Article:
I wrote this story in two weeks but sat on it and edited it for longer than that. Read here
I worked on this story for more than a month. It’s really quite special to me. I wanted to talk about the repression of trauma in a new way. Please read. Thanks!
The folks over at Afreada have published my story, “The midwife“. You should check it out, it’s long-form though, I hope you guys like long stories. I was inspired by the magical realism of Garcia Marquez and I wanted to explore the disconnect between Christianity and the African traditional religion. It’s set in 1950’s Nigeria.
Link to the story: The midwife
I had written this as a counter to the usual Immigration stories by setting it in the future. You can read it here: POV
In winter around the flame
troops at a camp
After the long raid
Green helmet struck by bullets
By the coal and stones
An Arabic book lying on the floor
In the dark, secured
They sleep everyday
The news comes to them:
The new president is going to pull you out
And the great war is ending
In drones and processions,
Here the scales have caught fire
Justice is blind, deaf and dumb
without memory or insight
They lie in bed looking out
but not seeing
Suddenly over the left wall
explosives were being thrown in
Jihadist were leaping into the yard
with screams of “kill them”
Nobody slept the night before. It was like preparing for an occasion. Some even took it upon themselves to paint their houses overnight in the colours of the new state. Oh how far we have gotten?
They all assembled on Carter bridge where the beggars and society misfits slept, none of them cared about the flies visiting family at the beggar’s side or the pungent smell which assaulted their nasal glands. Their screams and celebrations, the thumping drums, the rumble in the hay of over-excited teens, their virginal moans, all this merged and it carried as far as G.R.A where the last of the British lived.
The families remaining were experiencing ambivalence. They were excited for the Africans but not all too happy to be leaving. Only one of them had a straight peculiar feeling. James Earl. He was bitter. In Britain, people introduced him as ‘the drunk’. He was a failure. It was with much persuasion that lady Chatham, the famed new mother Teresa, his sister had dragged him to Africa where he finally felt he found some purpose in his shitty life. He felt he really had a goal, chasing after the local girls and most times having his dick sucked by one of the dirty prostitutes at Carter bridge.
And now this? He had began to suspect something was wrong after his sister was called back by the queen. Her sod of a husband was being knighted. People had always said to him ‘you’re the brother to lady Chatham, how proud you must be’. Those statements however only amplified his failures. Splashed on the newspapers, talked about in hushed tones at society parties like an issue of the bloody penny dreadful. He’d contemplated suicide once, one night on the full moon when he could see the entire constellation, but a coward, he could not go through with it.
There was a talk about independence eight months ago, but he never expected it to come to this, now the bloody queen had even congratulated the new state? what nightmare is this?
He walked down the stairs to the bar and filled up a glass with whisky to the brim. He could hear the din of what he imagined must be thousands of natives. He strode to the window and jammed it shut. Something caught his eye, a long paper pasted on the notice board.
FOR JAMES, READ IT CAREFULLY, HOPEFULLY SOBER
YOU MUST FOLLOW THE INSTRUCTIONS, WHEN THE GARDENER(WOLE) COMES FOR HIS MONEY, GIVE HIM THE BROWN ENVELOPE, THE BIG ONE! DO NOT MIX IT UP WITH THE GATEMAN’S.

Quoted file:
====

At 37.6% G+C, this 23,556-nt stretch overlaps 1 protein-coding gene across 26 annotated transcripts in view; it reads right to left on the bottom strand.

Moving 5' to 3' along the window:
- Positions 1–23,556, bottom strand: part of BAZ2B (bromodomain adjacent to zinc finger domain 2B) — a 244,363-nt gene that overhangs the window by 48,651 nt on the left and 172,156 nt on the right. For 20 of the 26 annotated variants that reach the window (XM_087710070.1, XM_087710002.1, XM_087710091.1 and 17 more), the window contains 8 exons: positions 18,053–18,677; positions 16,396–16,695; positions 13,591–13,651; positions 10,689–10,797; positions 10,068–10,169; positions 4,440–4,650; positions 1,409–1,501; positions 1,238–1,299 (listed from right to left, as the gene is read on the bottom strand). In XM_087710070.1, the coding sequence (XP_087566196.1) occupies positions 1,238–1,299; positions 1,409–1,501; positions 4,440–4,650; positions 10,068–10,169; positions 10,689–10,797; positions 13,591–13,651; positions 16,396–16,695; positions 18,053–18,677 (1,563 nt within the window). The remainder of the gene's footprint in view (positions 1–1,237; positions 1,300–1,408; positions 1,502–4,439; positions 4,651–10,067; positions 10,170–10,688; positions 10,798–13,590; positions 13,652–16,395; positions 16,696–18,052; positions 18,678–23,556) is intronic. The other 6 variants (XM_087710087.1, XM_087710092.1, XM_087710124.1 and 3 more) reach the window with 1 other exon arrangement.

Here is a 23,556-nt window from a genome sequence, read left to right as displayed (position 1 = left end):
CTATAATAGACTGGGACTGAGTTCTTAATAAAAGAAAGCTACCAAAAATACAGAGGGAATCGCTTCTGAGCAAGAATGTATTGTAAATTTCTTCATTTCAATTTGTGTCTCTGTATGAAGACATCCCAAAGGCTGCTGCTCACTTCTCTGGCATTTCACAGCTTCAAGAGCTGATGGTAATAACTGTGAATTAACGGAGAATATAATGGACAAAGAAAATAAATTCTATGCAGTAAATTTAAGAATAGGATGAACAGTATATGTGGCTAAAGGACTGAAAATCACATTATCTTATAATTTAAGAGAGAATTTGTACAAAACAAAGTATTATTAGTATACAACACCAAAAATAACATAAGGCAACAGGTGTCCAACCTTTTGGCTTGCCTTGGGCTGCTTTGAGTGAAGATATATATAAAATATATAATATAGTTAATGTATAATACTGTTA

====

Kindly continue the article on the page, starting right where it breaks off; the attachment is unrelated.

He saw the large brown envelope marked gardener’s(Wole) five months salary. James took out his lighter and held the envelope to the flickering flame. It caught on, burning slowly. He threw the pieces into the dustbin and smiled. He’d been wronged and he surely would have the last laugh.
The sky was a light shade of blue and it reflected the feelings of the people below, they were happy because they had gotten their freedom. The colonial masters have begun to leave, their great state was theirs again. They had been slaves and now they were free.
Down at Capital street, food sellers were everywhere because people were hungry, literally and metaphorically, hungry for change.
Wole and his son, Maximilian were walking. Maximilian was thirsty but he knew Wole was in a hurry, so he didn’t bother. They walked through a narrow path leading to Carter bridge where thousands of people were still dancing. Father and son were lost to each other for seconds but eventually, Wole pulled the scared boy away from drunken celebrating men. Finally he got to his destination, his workplace. Ogunde, his friend had said to him, last week that the Chathams were going to be among the first to leave, that the lazy brother would stay a while.
The young boy was beside himself, he had never seen the workplace of his father.
“Is this where you work father?”
“Yes, this is Lady Chatham’s house, now grab that rake beside the gate, I want to teach you how to work, Ogunde is not here, so you’ll be my new partner….you see the grass? There are two different kinds of it-”
“This one here? which one father? The one with the red spots?”
“Yes, it must not be cut from the bottom, only from the top, it is part of the Chatham’s garden, you understand?”
“Then this one you know–” Wole pointed to the ground, his work boot nudging several weeds scattered across the ground. “This one must be uprooted, it breeds snakes, the white people are afraid of our green snakes, don’t laugh, I tell them that it is not dangerous but they say no….okay let’s start from the left, don’t injure yourself with that thing, use it wisely.”
“Okay father, I think i’ll like to work here too.”
“No, you will go to school, that is why I work here.”
Wole spun around, he heard a voice. It was James Earl and he was not looking good, usually the fool was always full of smiles and mirth but now he just looked drunk.
“What are you doing mister?” James said.
“I’m working sir, my last portion before I collect my salary.”
“What work? Has my sister not told you that we are leaving? Why are you so dumb?”
Maximilian was awestruck, he had never seen a white person, that close before, he had always seen them from across the streets. This one is more red than the others, he thought.